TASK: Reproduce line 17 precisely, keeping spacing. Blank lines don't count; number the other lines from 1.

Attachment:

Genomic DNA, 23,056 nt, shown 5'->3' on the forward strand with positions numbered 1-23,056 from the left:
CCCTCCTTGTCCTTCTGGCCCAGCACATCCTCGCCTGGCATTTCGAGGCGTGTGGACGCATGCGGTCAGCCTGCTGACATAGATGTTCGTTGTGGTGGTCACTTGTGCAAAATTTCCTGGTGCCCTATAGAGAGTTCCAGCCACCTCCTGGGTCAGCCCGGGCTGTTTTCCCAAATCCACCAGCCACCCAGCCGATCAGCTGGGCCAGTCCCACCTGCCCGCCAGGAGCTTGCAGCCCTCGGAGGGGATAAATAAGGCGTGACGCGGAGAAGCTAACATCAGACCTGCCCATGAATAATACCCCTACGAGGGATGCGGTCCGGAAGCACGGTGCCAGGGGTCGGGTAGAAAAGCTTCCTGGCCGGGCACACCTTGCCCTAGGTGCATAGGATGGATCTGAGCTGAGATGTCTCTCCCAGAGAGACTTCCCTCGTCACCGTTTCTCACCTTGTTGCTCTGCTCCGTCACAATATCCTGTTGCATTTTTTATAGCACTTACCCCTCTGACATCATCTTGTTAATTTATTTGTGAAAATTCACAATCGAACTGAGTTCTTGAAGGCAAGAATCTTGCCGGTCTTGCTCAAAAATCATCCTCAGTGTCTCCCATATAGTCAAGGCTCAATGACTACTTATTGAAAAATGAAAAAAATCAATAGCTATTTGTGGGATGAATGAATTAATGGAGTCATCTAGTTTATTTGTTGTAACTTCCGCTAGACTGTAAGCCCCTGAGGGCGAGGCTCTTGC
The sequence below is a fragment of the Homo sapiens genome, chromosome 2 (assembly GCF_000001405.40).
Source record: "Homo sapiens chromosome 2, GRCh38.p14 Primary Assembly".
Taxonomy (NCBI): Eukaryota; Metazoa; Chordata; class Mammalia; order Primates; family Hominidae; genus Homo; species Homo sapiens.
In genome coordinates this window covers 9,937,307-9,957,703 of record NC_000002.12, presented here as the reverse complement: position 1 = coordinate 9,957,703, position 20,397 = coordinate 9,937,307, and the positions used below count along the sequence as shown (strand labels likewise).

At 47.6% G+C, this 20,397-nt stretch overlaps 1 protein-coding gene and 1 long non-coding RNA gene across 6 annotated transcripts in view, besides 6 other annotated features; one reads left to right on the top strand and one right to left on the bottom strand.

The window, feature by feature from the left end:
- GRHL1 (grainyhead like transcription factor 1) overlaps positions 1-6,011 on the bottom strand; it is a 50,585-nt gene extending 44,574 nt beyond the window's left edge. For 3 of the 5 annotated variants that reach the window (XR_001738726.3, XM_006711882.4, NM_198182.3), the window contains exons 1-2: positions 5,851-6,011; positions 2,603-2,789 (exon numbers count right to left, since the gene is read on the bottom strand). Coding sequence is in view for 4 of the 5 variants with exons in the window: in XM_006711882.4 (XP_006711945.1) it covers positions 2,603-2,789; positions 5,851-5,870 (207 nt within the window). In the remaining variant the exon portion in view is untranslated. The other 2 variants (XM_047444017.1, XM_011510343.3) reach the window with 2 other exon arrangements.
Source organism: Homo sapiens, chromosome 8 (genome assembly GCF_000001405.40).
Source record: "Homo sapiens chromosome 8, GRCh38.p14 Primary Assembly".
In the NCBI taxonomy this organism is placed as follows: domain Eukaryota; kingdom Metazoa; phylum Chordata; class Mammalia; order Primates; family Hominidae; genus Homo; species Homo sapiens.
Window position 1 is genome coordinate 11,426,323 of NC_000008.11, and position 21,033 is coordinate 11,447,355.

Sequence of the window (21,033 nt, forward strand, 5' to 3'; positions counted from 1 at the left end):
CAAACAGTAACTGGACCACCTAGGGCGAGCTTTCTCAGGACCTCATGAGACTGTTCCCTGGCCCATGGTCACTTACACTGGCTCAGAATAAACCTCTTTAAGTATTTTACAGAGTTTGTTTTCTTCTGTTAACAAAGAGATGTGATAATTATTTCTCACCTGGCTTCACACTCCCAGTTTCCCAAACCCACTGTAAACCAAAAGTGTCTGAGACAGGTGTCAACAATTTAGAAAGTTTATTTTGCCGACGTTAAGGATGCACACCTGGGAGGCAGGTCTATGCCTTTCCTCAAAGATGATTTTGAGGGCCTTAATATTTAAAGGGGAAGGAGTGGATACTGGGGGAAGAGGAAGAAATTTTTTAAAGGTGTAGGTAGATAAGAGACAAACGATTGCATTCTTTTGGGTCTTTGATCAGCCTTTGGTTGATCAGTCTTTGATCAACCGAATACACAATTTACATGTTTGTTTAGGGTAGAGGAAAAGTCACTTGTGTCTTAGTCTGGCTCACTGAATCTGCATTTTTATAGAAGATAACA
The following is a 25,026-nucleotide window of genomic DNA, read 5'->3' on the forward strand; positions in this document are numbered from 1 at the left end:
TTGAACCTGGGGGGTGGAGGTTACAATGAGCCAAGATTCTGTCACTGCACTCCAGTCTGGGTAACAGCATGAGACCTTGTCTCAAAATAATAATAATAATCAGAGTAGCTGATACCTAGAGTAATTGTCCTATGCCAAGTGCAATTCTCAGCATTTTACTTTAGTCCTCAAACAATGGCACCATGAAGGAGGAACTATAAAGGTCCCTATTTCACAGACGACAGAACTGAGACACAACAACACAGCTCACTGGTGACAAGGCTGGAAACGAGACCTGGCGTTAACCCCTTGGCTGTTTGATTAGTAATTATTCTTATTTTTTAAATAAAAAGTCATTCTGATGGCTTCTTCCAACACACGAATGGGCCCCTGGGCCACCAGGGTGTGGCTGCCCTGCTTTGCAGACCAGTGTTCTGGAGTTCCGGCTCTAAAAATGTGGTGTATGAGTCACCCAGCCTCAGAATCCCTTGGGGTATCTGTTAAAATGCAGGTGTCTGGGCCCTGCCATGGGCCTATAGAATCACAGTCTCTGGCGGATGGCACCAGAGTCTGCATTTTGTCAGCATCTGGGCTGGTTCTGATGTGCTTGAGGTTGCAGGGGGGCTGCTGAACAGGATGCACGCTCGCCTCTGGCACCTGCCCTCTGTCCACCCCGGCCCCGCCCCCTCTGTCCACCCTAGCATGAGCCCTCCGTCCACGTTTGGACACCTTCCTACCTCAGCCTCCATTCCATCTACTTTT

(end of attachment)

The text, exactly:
TTGAACCTGGGGGGTGGAGGTTACAATGAGCCAAGATTCTGTCACTGCACTCCAGTCTGGGTAACAGCATGAGACCTTGTCTCAAAATAATAATAATAATCAGAGTAGCTGATACCTAGAGTAATTGTCCTATGCCAAGTGCAATTCTCAGCATTTTACTTTAGTCCTCAAACAATGGCACCATGAAGGAGGAACTATAAAGGTCCCTATTTCACAGACGACAGAACTGAGACACAACAACACAGCTCACTGGTGACAAGGCTGGAAACGAGACCTGGCGTTAACCCCTTGGCTGTTTGATTAGTAATTATTCTTATTTTTTAAATAAAAAGTCATTCTGATGGCTTCTTCCAACACACGAATGGGCCCCTGGGCCACCAGGGTGTGGCTGCCCTGCTTTGCAGACCAGTGTTCTGGAGTTCCGGCTCTAAAAATGTGGTGTATGAGTCACCCAGCCTCAGAATCCCTTGGGGTATCTGTTAAAATGCAGGTGTCTGGGCCCTGCCATGGGCCTATAGAATCACAGTCTCTGGCGGATGGCACCAGAGTCTGCATTTTGTCAGCATCTGGGCTGGTTCTGATGTGCTTGAGGTTGCAGGGGGGCTGCTGAACAGGATGCACGCTCGCCTCTGGCACCTGCCCTCTGTCCACCCCGGCCCCGCCCCCTCTGTCCACCCTAGCATGAGCCCTCCGTCCACGTTTGGACACCTTCCTACCTCAGCCTCCATTCCATCTACTTTT